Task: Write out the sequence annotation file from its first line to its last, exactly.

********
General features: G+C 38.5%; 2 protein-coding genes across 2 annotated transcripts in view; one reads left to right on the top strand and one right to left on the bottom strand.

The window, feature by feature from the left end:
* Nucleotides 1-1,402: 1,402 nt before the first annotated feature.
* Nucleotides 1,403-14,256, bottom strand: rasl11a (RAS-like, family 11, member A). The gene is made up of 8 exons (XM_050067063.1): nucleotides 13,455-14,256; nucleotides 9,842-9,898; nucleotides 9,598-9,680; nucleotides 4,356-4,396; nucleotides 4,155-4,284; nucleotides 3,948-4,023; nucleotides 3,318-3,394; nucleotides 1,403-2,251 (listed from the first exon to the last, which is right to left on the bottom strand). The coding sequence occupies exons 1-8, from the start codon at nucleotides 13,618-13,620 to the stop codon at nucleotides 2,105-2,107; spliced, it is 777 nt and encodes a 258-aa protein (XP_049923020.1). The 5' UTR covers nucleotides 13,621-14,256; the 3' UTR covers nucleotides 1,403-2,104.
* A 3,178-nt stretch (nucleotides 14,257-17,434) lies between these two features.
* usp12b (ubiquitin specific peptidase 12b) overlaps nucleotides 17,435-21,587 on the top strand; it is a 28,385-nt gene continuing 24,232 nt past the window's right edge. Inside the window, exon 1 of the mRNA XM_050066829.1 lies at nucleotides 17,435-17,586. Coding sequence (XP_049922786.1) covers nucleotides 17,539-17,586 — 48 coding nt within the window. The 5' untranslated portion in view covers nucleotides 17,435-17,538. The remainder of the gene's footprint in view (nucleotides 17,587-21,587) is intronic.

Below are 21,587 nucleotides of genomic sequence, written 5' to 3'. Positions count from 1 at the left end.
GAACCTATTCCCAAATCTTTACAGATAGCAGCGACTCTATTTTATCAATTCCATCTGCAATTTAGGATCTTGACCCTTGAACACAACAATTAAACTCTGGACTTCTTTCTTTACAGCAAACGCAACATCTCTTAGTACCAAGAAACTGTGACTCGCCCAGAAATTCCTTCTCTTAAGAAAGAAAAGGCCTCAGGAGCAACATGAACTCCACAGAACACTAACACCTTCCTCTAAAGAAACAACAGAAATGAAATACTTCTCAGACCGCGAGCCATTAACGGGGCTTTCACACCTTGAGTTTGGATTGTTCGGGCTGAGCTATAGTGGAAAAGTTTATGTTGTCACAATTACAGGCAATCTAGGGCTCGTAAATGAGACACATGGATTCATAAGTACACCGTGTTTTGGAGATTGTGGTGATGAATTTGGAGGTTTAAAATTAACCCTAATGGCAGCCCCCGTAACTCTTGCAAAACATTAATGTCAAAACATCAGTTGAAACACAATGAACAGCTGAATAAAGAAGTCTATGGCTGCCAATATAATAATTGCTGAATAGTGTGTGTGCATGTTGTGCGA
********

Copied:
General features: G+C 38.5%; 2 protein-coding genes across 2 annotated transcripts in view; one reads left to right on the top strand and one right to left on the bottom strand.

The window, feature by feature from the left end:
* Nucleotides 1-1,402: 1,402 nt before the first annotated feature.
* Nucleotides 1,403-14,256, bottom strand: rasl11a (RAS-like, family 11, member A). The gene is made up of 8 exons (XM_050067063.1): nucleotides 13,455-14,256; nucleotides 9,842-9,898; nucleotides 9,598-9,680; nucleotides 4,356-4,396; nucleotides 4,155-4,284; nucleotides 3,948-4,023; nucleotides 3,318-3,394; nucleotides 1,403-2,251 (listed from the first exon to the last, which is right to left on the bottom strand). The coding sequence occupies exons 1-8, from the start codon at nucleotides 13,618-13,620 to the stop codon at nucleotides 2,105-2,107; spliced, it is 777 nt and encodes a 258-aa protein (XP_049923020.1). The 5' UTR covers nucleotides 13,621-14,256; the 3' UTR covers nucleotides 1,403-2,104.
* A 3,178-nt stretch (nucleotides 14,257-17,434) lies between these two features.
* usp12b (ubiquitin specific peptidase 12b) overlaps nucleotides 17,435-21,587 on the top strand; it is a 28,385-nt gene continuing 24,232 nt past the window's right edge. Inside the window, exon 1 of the mRNA XM_050066829.1 lies at nucleotides 17,435-17,586. Coding sequence (XP_049922786.1) covers nucleotides 17,539-17,586 — 48 coding nt within the window. The 5' untranslated portion in view covers nucleotides 17,435-17,538. The remainder of the gene's footprint in view (nucleotides 17,587-21,587) is intronic.

Below are 21,587 nucleotides of genomic sequence, written 5' to 3'. Positions count from 1 at the left end.
GAACCTATTCCCAAATCTTTACAGATAGCAGCGACTCTATTTTATCAATTCCATCTGCAATTTAGGATCTTGACCCTTGAACACAACAATTAAACTCTGGACTTCTTTCTTTACAGCAAACGCAACATCTCTTAGTACCAAGAAACTGTGACTCGCCCAGAAATTCCTTCTCTTAAGAAAGAAAAGGCCTCAGGAGCAACATGAACTCCACAGAACACTAACACCTTCCTCTAAAGAAACAACAGAAATGAAATACTTCTCAGACCGCGAGCCATTAACGGGGCTTTCACACCTTGAGTTTGGATTGTTCGGGCTGAGCTATAGTGGAAAAGTTTATGTTGTCACAATTACAGGCAATCTAGGGCTCGTAAATGAGACACATGGATTCATAAGTACACCGTGTTTTGGAGATTGTGGTGATGAATTTGGAGGTTTAAAATTAACCCTAATGGCAGCCCCCGTAACTCTTGCAAAACATTAATGTCAAAACATCAGTTGAAACACAATGAACAGCTGAATAAAGAAGTCTATGGCTGCCAATATAATAATTGCTGAATAGTGTGTGTGCATGTTGTGCGA